Pssst! Allow me to share the secret of chewy, tasty, egg-free (and vegan) pizza crust. This recipe builds on an earlier blog post about tapioca gel, something which allows gluten-free doughs to have better structure and chew.
In my work I develop products free of eggs, dairy, nuts, soy (and beans), oats, gluten, wheat, fish, shellfish, sesame and sulfites. I'm a little jealous of people who can use eggs or dairy - both dairy and egg proteins give gluten-free products more of that 'just like wheat' taste and texture. It also means my work can be very challenging, something I rather enjoy, though it does require seemingly endless iterations until I hit something I'm actually satisfied with.
The pizza dough is made in two parts: tapioca gel is made first, and then you use the gel to make your pizza dough. The gel gives it an outstanding texture - nice crumb, good chew and decent crunch on the crust. Here's a small roll I made with the dough to show its internal structure and crumb. Not perfect, but pretty darn good:
If you use only 1 cup of Tapioca Gel and omit the oil, you can make a very easy-to-handle bagel or pretzel with the dough. I'm serious!
I liked my old version of pizza dough, but truthfully, it is too complicated - too many ingredients that I generally avoid (bean flours, oat flour) and it didn't have an ideal structure. This pizza recipe, using the tapioca gel recipe (link below) makes a great product that has a better structure than simple starch alone. I made a version of this with pre-gelantinized tapioca flour and it really didn't perform as well. The gel makes the difference.
This is slightly more elaborate than mixing all ingredients in one bowl, but trust me, it is worth the extra effort.
Cake and Commerce's Pizza Dough
First, up to one day ahead:
- 2T Tapioca Starch/Flour
- 2 C Cold Water (hot water will not work)
Combine in a sauce pan and turn on heat to high. Stir until color of mixture becomes transparent and a texture becomes gummy. Do not boil. Remove from heat immediately. Cool. May be kept in refrigerator for up to 24 hours. May be used as is when still warm, about 100F. Be very careful - the tapioca mixture will kill the yeast if it is above 110F.
While the gel is cooling, measure out your pizza dough ingredients:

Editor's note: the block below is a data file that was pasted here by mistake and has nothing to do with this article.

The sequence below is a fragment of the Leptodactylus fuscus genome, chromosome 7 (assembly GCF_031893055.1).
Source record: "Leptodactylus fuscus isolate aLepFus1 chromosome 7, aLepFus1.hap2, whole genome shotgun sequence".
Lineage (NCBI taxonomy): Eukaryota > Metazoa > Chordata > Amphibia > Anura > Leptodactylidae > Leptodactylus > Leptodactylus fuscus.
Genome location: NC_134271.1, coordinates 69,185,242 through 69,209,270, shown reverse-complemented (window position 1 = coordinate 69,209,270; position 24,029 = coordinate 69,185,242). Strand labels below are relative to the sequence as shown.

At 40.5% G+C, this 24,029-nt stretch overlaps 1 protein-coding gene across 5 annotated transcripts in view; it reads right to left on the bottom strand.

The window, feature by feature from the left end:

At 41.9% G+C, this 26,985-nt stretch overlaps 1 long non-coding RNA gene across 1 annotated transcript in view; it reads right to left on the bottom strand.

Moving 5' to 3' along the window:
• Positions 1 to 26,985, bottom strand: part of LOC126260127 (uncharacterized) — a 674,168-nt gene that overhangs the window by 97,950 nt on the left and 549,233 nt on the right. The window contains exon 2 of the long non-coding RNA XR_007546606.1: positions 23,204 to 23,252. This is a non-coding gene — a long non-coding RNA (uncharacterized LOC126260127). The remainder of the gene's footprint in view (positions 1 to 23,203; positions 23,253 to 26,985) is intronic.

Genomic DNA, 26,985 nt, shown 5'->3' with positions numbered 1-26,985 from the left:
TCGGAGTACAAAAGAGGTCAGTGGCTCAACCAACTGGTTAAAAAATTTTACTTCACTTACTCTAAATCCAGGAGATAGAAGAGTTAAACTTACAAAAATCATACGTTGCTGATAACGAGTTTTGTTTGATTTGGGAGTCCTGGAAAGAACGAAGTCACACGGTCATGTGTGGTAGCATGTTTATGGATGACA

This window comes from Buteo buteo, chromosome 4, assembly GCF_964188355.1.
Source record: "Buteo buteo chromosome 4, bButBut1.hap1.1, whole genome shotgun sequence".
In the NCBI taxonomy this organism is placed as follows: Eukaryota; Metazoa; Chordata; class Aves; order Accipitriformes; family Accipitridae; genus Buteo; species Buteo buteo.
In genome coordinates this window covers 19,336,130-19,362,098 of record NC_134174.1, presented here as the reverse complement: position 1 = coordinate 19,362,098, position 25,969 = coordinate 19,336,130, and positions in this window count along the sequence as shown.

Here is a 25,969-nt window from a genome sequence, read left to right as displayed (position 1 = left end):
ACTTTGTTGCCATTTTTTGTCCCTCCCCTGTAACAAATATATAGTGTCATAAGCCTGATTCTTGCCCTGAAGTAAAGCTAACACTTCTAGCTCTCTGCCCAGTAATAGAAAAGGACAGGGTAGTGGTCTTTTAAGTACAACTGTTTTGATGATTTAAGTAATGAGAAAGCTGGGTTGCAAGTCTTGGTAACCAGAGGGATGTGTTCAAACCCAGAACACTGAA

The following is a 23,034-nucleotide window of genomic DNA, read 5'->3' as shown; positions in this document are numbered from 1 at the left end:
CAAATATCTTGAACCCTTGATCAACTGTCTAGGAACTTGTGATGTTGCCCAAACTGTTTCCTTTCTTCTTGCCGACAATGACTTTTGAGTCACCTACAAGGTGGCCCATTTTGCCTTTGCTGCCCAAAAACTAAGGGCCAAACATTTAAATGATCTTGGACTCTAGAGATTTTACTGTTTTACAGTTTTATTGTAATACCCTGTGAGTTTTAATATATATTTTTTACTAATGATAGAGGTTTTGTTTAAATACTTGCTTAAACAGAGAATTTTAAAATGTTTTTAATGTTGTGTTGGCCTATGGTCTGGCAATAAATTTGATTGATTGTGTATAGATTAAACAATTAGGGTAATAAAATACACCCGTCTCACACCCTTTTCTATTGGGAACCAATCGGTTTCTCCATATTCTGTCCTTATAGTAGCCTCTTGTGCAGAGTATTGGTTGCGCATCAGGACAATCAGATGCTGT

- 1-1/2 teaspoon dry yeast (if you use instant, you can omit the water and add yeast to the dry ingredients)
- 1 T cold water
- 2 Cups tapioca gel (above)
- 1/4 C arrowroot
- 1/2 C toasted quinoa flour*
- 1 C light buckwheat flour (or substitute additional toasted quinoa Flour)
- 1/4 C white rice flour
- 1 t xanthan gum
- 1-1/2 t salt
- 1/4 C Extra Virgin Olive Oil
In a stand mixer, combine water and yeast and stir to dissolve. Add the 2 cups of tapioca gel and continue to mix. Add all dry ingredients, mix until smooth. Add in olive oil. Mix for an additional minute.
The dough will be very wet, unlike a traditional pizza dough. This is not a problem. Dry dough will not rise as nicely or taste as good.
You have two things you can do now:
1. scoop the dough into a loaf pan, allow to rise until double in volume and bake as bread (if you decide to go this route, replace the oil with water)
(it will look like this - this version has the 3T tapioca AND oil)
2. Make Pizza
(I'd make pizza.)
To make pizza, lightly cover your mixing bowl with plastic wrap and allow dough to rise until double in volume, about one hour if you used slightly warm tapioca gel. If you prefer to make pizza ahead, you can put it in the dough refrigerator before you let it rise and use it the next day. You'll still need to let it warm up and rise if you do opt for the cold method.
Ready to bake?
Preheat your oven to 500F.
Scrape down the dough. It will come apart in chunks. Do not worry - it will bake like a dream. Keep your hands wet at this point - the dough is sticky and wet hands will allow you to handle it without making it stick.
On a baking pan place silicone baking sheet (recommended), piece of parchment OR tinfoil. You can use oiled tin foil on top of one of those aluminum pizza pans, the ones with perforations, if you like. Scoop out about a third of the dough from the bowl. With wet hands, shape it into a round. Press into the middle to thin it out. Keep the edges slightly thicker. Don't worry about putting a hole in the dough. You can fill in holes with more dough. You can poke holes in the middle to keep large CO2 bubbles from making your dough look less than perfect. Or not.
Allow your crust to sit in a warm place for ten minutes. It doesn't need to be oiled, but oiling doesn't hurt. You're not leaving it out for long and it won't dry out.
Place the dough in your extremely hot oven for 8-10 minutes. You'll be baking it twice (for an extra crispy dough) so make sure the crust doesn't get too dark. If you have opted for bread, bake it at 375 degrees rather than 500 for about 20-30 minutes.
Remove from oven. You can freeze the ungarnished crust at this point OR sauce, cheese it, and top it.
Place your topped crust back in the oven. Bake for about 5 minutes, or until the cheese is melted and bubbly. Serve immediately.
A few tips: For a crispier crust, replace the arrowroot with white rice flour and increase the toasted quinoa flour to 1 C while reducing buckwheat to 1/2 C.
Have a different grain preference? That's fine, just substitute in the grains you like...the results will be a little different, but it will still work as long as you include some rice flour and starch.
Remember: when handling the dough, keep your hands wet. It will not harm the dough.
* To toast quinoa flour: heat oven to 300F. Turn oven off. Place quinoa flour on sheet tray and leave in hot oven until oven cools down, or about 2 hours. It is ready to use when cool.